The fact that all the truce/peace monitors sent to Bougainville were unarmed was one notable bit of the Kiwi inspiration that achieved the deal. Given what might or might not happen in Bougainville this decade as the clock ticks towards the promised independence referendum, the NZ touch might be needed again. Bear in mind that the Kiwis only had the resources to command the first rotation of Bougainville truce monitors; after that the command task was handed to Australia. During that handover, the Australian Army was not at its gracious best, telling the departing NZ commander: ‘Piss off Kiwi, we’re in charge now’! That, by the way, is the polite version of the sendoff; the lack of grace does reflect the hard truth that while New Zealand achieved the settlement, it was Australia that paid for the process and provided the bulk of the people.

There’s a deeper truth there. If Kiwi magic is going to have a chance to work in the region, it has to be backed by Australian muscle. This is a policy two-step with many possible applications in the South Pacific. It needs the Kiwis to be sharp and willing (not always the case), but equally it requires Canberra to have the sense and self-restraint to let someone else get out in front occasionally. Australia doesn’t have so many policy options in the South Pacific that it can afford to ignore an independent asset that can be effective—even if the bill does have a way of ending up in Canberra.

New Zealand’s second great policy achievement was the instigation of Pacific worker schemes. New Zealand heeded South Pacific voices and delivered for the Islanders while Australia was dragging its feet and still inclined to say no.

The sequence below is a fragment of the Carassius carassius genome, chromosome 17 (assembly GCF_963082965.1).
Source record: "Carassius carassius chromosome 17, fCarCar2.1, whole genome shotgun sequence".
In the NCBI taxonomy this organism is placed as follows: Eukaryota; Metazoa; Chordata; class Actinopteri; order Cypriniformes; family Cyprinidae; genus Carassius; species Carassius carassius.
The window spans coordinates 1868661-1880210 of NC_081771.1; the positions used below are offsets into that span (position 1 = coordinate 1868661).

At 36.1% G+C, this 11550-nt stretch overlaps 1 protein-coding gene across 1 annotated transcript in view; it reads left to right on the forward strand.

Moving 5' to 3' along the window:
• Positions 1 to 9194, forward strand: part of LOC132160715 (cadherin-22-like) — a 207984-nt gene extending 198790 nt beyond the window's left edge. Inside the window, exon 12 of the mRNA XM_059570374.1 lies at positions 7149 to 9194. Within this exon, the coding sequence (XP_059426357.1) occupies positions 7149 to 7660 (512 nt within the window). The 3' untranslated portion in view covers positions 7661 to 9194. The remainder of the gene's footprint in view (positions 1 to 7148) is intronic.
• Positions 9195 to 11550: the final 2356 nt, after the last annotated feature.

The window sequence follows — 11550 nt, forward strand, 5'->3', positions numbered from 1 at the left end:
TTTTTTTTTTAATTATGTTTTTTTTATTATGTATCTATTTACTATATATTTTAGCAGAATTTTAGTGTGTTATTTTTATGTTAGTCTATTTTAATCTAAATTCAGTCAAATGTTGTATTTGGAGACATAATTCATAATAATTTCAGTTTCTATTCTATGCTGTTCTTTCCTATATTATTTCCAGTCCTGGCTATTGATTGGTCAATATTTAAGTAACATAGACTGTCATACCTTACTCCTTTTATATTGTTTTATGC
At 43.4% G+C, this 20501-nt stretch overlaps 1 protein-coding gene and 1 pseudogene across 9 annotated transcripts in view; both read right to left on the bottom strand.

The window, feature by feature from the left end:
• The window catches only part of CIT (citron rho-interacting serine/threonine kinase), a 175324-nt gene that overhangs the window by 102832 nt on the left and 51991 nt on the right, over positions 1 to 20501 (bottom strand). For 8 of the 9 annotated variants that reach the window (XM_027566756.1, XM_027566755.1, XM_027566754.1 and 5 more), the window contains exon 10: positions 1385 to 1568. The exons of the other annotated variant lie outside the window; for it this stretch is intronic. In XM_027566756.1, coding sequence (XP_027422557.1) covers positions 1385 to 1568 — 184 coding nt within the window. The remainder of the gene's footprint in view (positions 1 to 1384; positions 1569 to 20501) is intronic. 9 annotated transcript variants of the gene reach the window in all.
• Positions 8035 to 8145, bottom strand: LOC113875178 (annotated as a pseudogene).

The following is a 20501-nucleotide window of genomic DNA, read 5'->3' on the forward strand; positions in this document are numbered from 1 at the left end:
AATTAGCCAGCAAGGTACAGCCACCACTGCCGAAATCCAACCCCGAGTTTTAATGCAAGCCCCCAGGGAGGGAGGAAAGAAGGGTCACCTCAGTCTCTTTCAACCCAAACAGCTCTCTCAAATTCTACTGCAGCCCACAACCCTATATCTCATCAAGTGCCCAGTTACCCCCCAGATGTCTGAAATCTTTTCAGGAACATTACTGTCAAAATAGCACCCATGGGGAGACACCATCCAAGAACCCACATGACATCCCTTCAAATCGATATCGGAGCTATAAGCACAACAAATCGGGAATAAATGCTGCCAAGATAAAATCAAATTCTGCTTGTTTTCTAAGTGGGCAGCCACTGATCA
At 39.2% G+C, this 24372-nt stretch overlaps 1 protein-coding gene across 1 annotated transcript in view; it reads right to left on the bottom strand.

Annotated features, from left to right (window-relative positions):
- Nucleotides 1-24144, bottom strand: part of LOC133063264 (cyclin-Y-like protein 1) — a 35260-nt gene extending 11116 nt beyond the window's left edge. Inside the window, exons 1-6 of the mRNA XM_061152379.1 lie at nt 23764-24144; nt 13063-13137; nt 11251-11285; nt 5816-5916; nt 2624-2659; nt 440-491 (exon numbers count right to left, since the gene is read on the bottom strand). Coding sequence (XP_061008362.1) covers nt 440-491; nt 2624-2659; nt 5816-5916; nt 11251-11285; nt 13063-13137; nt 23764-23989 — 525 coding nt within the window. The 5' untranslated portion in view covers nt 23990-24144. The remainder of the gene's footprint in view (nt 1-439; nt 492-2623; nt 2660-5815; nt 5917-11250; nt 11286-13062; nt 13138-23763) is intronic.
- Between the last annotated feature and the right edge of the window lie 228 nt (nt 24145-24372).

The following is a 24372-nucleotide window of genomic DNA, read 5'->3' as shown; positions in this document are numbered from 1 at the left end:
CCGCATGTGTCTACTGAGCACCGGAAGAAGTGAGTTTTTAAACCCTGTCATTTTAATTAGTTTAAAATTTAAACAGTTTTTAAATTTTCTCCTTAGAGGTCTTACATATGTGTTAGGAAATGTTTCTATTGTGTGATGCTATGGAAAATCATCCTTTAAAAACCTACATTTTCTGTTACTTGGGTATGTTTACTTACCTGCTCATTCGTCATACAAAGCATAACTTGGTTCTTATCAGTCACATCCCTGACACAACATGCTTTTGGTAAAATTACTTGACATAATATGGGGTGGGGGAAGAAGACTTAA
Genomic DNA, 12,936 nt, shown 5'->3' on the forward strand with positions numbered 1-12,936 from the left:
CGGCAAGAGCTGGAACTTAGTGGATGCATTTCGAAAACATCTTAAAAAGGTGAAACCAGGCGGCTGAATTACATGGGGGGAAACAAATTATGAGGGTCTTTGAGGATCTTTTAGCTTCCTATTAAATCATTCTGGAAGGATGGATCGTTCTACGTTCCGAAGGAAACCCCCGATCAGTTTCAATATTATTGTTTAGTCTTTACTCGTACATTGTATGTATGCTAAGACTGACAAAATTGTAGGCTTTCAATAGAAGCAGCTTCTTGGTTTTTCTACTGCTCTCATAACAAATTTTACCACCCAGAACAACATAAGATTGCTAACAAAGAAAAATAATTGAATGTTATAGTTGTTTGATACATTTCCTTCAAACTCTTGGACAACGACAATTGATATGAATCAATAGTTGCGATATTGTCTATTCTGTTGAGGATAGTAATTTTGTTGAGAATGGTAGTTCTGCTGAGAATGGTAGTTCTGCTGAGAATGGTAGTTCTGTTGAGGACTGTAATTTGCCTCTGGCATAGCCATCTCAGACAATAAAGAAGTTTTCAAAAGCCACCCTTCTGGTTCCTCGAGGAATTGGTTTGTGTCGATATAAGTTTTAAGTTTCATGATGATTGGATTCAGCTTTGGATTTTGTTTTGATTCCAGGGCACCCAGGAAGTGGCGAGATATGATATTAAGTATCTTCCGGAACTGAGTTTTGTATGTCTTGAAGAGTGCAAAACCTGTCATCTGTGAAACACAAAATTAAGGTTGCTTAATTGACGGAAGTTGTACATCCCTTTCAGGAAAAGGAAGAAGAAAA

New Zealand showed Australia the way to admit Pacific workers to do seasonal agriculture jobs. Australia would have taken much longer to react without the impetus of the New Zealand example. Given that the three year pilot scheme in Australia was as much failure as success, we probably need to take more notice of the Kiwi example, even though the Australian scheme is now permanent.

Sometimes, of course, the Kiwi touch doesn’t deliver. Every possible element of the ‘Pacific way’ was deployed in the NZ-sponsored talks at Government House in Wellington in 2006 between Fiji’s then Prime Minister, Laisenia Qarase, and Fiji’s military chief, Frank Bainimarama.

The Kiwis felt they had extracted a promise from Bainimarama, but the coup express was not to be derailed. Quicker than many in the region, New Zealand learnt not to trust a Bainimarama promise unless it was clearly in the Supremo’s self-interest to keep his word. New Zealand has been as hard-line as Australia in its approach to the Fiji military regime, and had just as many of its diplomats heaved from Suva. So that South Pacific magic has its limits.

Talking about things that New Zealand can do that Australia couldn’t even imagine leads to one of the biggest differences of all: New Zealand could walk away from the alliance with the United States. The earthquakes generated in New Zealand when the Australian Plate and the Pacific Plate collide between the North and South Islands have a diplomatic and defence equivalent in 1986, when ANZUS was shaken so hard it collapsed as a three-way alliance.

The aftershocks from the US expulsion of New Zealand still echo, yet a new structure is rising from the ruins. The next column will consider the prospect of life after death for ANZUS.

Graeme Dobell is the ASPI journalism fellow. Image courtesy of Flickr user NZ Defence Force.